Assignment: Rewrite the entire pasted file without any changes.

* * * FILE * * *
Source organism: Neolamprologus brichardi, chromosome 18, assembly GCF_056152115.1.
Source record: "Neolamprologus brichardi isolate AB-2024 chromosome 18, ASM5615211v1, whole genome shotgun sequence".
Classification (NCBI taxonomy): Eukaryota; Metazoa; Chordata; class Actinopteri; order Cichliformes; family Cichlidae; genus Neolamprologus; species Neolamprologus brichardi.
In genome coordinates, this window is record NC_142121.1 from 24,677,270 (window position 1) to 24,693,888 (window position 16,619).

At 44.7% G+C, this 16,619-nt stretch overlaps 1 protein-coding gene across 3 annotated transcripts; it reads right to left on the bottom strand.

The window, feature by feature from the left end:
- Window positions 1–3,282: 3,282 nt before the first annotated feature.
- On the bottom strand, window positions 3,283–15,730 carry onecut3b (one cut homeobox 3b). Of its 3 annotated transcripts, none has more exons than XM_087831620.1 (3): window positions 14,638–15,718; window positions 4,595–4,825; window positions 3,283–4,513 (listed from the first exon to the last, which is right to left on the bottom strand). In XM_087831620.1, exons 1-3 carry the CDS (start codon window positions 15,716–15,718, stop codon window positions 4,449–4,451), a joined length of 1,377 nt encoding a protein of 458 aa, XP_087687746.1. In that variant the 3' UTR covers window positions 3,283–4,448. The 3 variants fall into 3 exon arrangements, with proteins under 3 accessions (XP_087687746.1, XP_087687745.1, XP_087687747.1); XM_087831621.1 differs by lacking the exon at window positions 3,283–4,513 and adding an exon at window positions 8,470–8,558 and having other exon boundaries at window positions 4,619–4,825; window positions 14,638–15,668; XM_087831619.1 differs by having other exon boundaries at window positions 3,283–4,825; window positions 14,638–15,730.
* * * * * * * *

Source organism: Neolamprologus brichardi, chromosome 18, assembly GCF_056152115.1.
Source record: "Neolamprologus brichardi isolate AB-2024 chromosome 18, ASM5615211v1, whole genome shotgun sequence".
Classification (NCBI taxonomy): Eukaryota; Metazoa; Chordata; class Actinopteri; order Cichliformes; family Cichlidae; genus Neolamprologus; species Neolamprologus brichardi.
In genome coordinates, this window is record NC_142121.1 from 24,677,270 (window position 1) to 24,693,888 (window position 16,619).

At 44.7% G+C, this 16,619-nt stretch overlaps 1 protein-coding gene across 3 annotated transcripts; it reads right to left on the bottom strand.

The window, feature by feature from the left end:
- Window positions 1–3,282: 3,282 nt before the first annotated feature.
- On the bottom strand, window positions 3,283–15,730 carry onecut3b (one cut homeobox 3b). Of its 3 annotated transcripts, none has more exons than XM_087831620.1 (3): window positions 14,638–15,718; window positions 4,595–4,825; window positions 3,283–4,513 (listed from the first exon to the last, which is right to left on the bottom strand). In XM_087831620.1, exons 1-3 carry the CDS (start codon window positions 15,716–15,718, stop codon window positions 4,449–4,451), a joined length of 1,377 nt encoding a protein of 458 aa, XP_087687746.1. In that variant the 3' UTR covers window positions 3,283–4,448. The 3 variants fall into 3 exon arrangements, with proteins under 3 accessions (XP_087687746.1, XP_087687745.1, XP_087687747.1); XM_087831621.1 differs by lacking the exon at window positions 3,283–4,513 and adding an exon at window positions 8,470–8,558 and having other exon boundaries at window positions 4,619–4,825; window positions 14,638–15,668; XM_087831619.1 differs by having other exon boundaries at window positions 3,283–4,825; window positions 14,638–15,730.